One major factor that will determine your level of satisfaction with your investment firm and with how they manage your money is how well your investments performed compared to the broader market.

But according to a 2013 U.S. Full Service Investor Satisfaction Study, two elements (aside investment performance) determine whether you will be satisfied with your investment firm in the long term or not: your financial advisor and the relationship you have with them.

When it comes to your money, how well your investments perform is out of your control. After all, they say past performance is not an indicator of future results. But you have full control over who you choose to manage your money—your financial adviser or planner.

Choosing a financial planner to help you manage your money and meet your long-term investment goals is one of the most important hiring decisions you can ever make. But most investors fumble when it comes to hiring financial advisers and planner. Why? Because even the well-informed entrepreneurs often don’t know the right questions to ask or what the job actually entails.

Here are 10 tough questions to ask a financial adviser or planner before entrusting them with your hard-earned money:

10 Tough Questions to Ask Your Financial Adviser or Planner

Question 1: What licenses, credentials, or certifications do you have?

Financial advisers and planners obtain a number of certifications. The most popular ones are Certified Public Accountant (CPA), Certified Financial Planner (CFP), Chartered Financial Consultant (ChFC), Registered Investment Advisor (RIA), and Personal Financial Specialist (PFS).

The CFP designation requires a comprehensive board exam and is harder to obtain than ChFC, but they both use the same core curriculum. If you want someone to manage your money, then consider someone with an RIA. If you are a small business owner or have a high income, then a CPA—who can offer you advance tax planning—will be your best choice. If you need help with comprehensive financial planning, then go with a CPA who also holds a PFS certificate.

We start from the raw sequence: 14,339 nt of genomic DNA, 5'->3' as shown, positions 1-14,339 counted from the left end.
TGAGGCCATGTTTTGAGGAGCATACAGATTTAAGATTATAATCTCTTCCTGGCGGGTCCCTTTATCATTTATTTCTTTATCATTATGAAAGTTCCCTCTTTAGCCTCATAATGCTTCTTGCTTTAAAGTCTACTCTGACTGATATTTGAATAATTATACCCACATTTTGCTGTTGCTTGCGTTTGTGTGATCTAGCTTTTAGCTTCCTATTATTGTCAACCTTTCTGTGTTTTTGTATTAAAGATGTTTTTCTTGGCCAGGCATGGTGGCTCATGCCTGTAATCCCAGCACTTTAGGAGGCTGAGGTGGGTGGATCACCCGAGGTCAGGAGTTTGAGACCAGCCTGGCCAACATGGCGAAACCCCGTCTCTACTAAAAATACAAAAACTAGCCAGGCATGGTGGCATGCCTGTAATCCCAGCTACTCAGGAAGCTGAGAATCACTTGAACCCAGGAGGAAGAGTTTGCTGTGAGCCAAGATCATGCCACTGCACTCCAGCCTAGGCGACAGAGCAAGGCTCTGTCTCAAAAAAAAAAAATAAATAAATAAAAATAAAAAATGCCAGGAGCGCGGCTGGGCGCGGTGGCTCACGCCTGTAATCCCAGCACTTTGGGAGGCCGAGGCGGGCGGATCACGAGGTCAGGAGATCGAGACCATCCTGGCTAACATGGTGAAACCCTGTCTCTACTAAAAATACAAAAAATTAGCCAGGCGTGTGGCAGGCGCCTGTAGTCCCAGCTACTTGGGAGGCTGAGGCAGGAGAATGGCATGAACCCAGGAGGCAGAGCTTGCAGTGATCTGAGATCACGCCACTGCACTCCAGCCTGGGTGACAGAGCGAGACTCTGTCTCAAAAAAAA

Question 2: How much experience do you have?

Experience is more relevant than credentials. You need a financial adviser who is experienced in the aspect of investment you are going into. For example, a financial adviser or planner may have decades of experience catering to the rich—helping them set up tax-saving trusts for their grandchildren.

But if you have simpler needs, such as saving for a home or planning retirement, you want someone who has experience in those areas. So, don’t just take “I have X years of experience” for an answer. Ask your adviser or planner to describe their typical client.

Question 3: How do you charge for your services?

Your potential financial adviser should clearly state in writing how they will be paid for the services provided. Basically, financial advisers receive their payment in three ways:

  • Based on an hourly or flat rate
  • Based on a percentage of your portfolio value (often called Assets Under Management or AUM)